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The Holidays and Dogs- Handling Greetings, & Helping Your Dog Calm Down

Since Thanksgiving is right around the corner I felt it would be fitting to write a post that helps with some of the things that come with the holidays.

Typically it is a time of year when suddenly a bunch of people are coming over. Which means lots of people shuffling around, being noisy, and trying to pet and train your dog

... (and often giving lot of unsolicited dog training advice- everyone's favorite!lol!)


Cooking and cleaning and setting up for lots of people to come over can feel exciting and stressful at the same time. Our dogs will definitely pick up on this and note all the little changes going on.

Depending on your dog's personality they will need more or less reassurance through this process.


Right now I would close your eyes and imagine everyone walking in the door and think of your dog's response.

Now that you can visualize it, open your eyes and take a look at the graph below. (Link to it below)




Chances are your dog will experience eustress (positive stress- excitement) or distress (negative stress- anxiety) or a bit of both in response to everyone coming in the door.

Eustress would look like happy jumping, barking, and like your dog is so excited they can barely contain themselves.


Distress would look like your dog is completely unable to calm down, stop barking, or seems nervous, anxious, stiff, tense, or fearful.


Something I am always telling people is that:


Whenever your dog winds up, you need to wind them down before moving on.

When you need a break chances are your dog does to-->-crate your dog when you feel overwhelmed and get back to it when you feel ready.


The idea is not that you have to constantly be in training mode at all times with your dog forever for the rest of your life.

The idea is that you prepare them when you are in training mode prior to events you know will wind them, and you, up.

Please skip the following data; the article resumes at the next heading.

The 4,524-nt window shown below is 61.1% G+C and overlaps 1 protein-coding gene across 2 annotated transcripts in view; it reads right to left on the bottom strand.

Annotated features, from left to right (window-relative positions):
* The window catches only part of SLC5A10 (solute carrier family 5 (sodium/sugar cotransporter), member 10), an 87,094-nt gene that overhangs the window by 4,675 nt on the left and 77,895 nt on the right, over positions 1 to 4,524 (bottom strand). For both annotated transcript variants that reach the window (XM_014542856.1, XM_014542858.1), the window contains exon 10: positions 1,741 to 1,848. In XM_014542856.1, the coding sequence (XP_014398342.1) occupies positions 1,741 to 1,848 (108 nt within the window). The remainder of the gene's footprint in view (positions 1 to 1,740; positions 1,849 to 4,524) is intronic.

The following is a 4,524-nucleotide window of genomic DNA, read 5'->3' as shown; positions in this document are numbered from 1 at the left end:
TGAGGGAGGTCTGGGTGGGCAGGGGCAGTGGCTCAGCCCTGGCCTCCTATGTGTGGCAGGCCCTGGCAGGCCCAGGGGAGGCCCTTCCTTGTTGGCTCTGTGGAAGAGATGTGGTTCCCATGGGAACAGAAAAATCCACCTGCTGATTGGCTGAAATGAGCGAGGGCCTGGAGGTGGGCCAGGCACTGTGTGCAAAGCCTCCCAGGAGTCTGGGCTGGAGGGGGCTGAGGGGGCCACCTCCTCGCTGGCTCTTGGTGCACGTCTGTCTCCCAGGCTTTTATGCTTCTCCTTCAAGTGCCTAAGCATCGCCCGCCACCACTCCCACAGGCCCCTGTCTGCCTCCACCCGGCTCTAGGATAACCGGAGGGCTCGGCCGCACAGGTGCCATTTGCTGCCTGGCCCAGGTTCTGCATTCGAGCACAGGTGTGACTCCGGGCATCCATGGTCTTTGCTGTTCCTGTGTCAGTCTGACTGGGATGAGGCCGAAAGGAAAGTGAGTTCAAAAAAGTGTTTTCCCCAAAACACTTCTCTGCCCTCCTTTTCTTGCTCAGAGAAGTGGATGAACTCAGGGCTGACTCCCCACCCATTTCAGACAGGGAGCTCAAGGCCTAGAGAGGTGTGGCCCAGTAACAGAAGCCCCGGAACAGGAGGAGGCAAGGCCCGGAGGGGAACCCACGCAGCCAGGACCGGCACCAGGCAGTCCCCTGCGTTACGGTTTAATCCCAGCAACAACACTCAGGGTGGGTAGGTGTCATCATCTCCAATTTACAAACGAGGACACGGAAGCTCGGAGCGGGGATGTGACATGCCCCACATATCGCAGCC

(If you missed the boat this year on Thanksgiving, there is still time before Christmas!)


So whether your dog is experiencing eustress, distress, or both it's important that you

  1. Have a strategy for helping them calm down.

  2. You practice this concept of wound up to wound down in less challenging scenarios prior to the often highly challenging event of a holiday party.


With enough training your dog will need less and less help winding down over time.


What I love in that picture above is that it also points out that if your dog is experiencing distress- anxiety/panic, they are also overloaded and burnt out.

Which means they are not enjoying the party!

Whenever I suggest crating a dog at a holiday party (even temporarily) people immediately feel a lot of guilt. I hope that this makes it clear that not crating your dog or giving them quiet time when they are panicked, anxious, tense, or fearful is also bad for your dog.


It also means they have less ability to learn or train so it's not beneficial to work with your dog in this scenario until they are calmer or have more training on board prior to this.


If your dog is crossing into this zone chances are the best thing to do is to crate your dog and give them a break until they calm down, then try again.

The length of the break depends on the dog and the scenario.


If you look back at the graph, there is a zone that is optimal for working with your dog. Where they can learn, and they are not overwhelmed. Anything past this point requires a break - probably crate time or quiet time in a separate room.


So what can you do with your dog who seems able to learn,and train, but is just really excited? One tip I can give here quickly without diving into another blog post is to keep lots of small soft treats or kibble on you. Whenever your dog gives a calming signal (looking away, licking lips, sniffing ground, grooming, stretching, yawning, laying down, relaxing a part of their body) toss them a treat .

Whenever they do something you like toss them a treat.

Whenever they do something better toss them a treat.

There is more to it than that, but just that alone might get you through some of those tougher moments in a greeting.


So as you can see, training is really all about practice skills in easy circumstances and working up to "the challenging thing" whatever that might be for your dog. This applies to anything you are working with your dog.

You always do a rehearsal before the performance right?

The same is true here.


I hope this was helpful and that you have a wonderful Thanksgiving with your dog and your favorite people!

In the spirit of Thanksgiving...

If you are struggling with your dog-

Instead of focusing on all that is going wrong, try to focus on all that is going right, and be grateful for the ups and the downs. I swear this will change the energy you bring to the situation and may even change how your dog behaves.







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